I spent some time today evaluating whether switching columns that store UUIDs from
binary, etc) would result in any noticeable performance improvement in MySQL. It does seem like it could make an improvement, but not enough to be worth the effort in our case.
What I learned from researching today:
- Both MySQL and PostgeSQL support the same syntax for declaring
varcharcolumns the same way, so any performance boost in MySQL wouldn’t be reflected in PostgreSQL (source) . Also, PostgreSQL has a native UUID type, so it’s kind of a wash.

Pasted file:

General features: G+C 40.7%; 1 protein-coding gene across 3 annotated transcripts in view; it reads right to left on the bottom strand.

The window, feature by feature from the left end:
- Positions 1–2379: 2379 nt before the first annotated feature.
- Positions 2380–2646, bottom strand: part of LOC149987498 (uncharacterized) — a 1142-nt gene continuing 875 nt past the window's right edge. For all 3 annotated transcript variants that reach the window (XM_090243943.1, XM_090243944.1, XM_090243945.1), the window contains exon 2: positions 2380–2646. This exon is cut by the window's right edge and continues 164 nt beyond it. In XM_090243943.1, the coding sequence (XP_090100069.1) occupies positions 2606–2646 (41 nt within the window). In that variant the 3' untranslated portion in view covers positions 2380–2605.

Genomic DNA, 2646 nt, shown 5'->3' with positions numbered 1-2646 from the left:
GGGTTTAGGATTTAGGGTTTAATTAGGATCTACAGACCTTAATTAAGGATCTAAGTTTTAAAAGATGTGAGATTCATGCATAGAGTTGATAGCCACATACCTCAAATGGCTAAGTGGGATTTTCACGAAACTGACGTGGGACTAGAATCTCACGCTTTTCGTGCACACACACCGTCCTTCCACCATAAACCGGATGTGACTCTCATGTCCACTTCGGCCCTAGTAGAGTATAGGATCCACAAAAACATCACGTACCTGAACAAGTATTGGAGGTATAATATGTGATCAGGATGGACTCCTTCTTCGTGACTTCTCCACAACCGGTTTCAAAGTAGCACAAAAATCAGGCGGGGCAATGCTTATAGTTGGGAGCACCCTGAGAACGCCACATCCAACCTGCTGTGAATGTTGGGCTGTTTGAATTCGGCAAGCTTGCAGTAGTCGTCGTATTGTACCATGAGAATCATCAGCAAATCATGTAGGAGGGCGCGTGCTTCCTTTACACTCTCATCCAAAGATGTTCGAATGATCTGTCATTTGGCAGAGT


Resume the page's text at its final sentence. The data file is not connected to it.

- The number of variable-width columns in a row can make a significant difference in performance. (This post claimed a 20% speed improvement by switching to
ROW_FORMAT=fixed, which seems related but maybe not the same.)
- It’s more likely to make a difference if the column is indexed (source)
varchartakes extra memory to store a prefix, which I presume to describe the length which
charwould not need
- Storing UUIDs in a non-character column could make sense, but since
UUID()returns characters anyway, it’s going against the grain.
Conclusion: Use the
CHAR(36) type in MySQL. Use the
UUID type in PostgreSQL.
If I’m wrong about what I took away from reading today, please let me know in the comments. I’d love to learn more about this.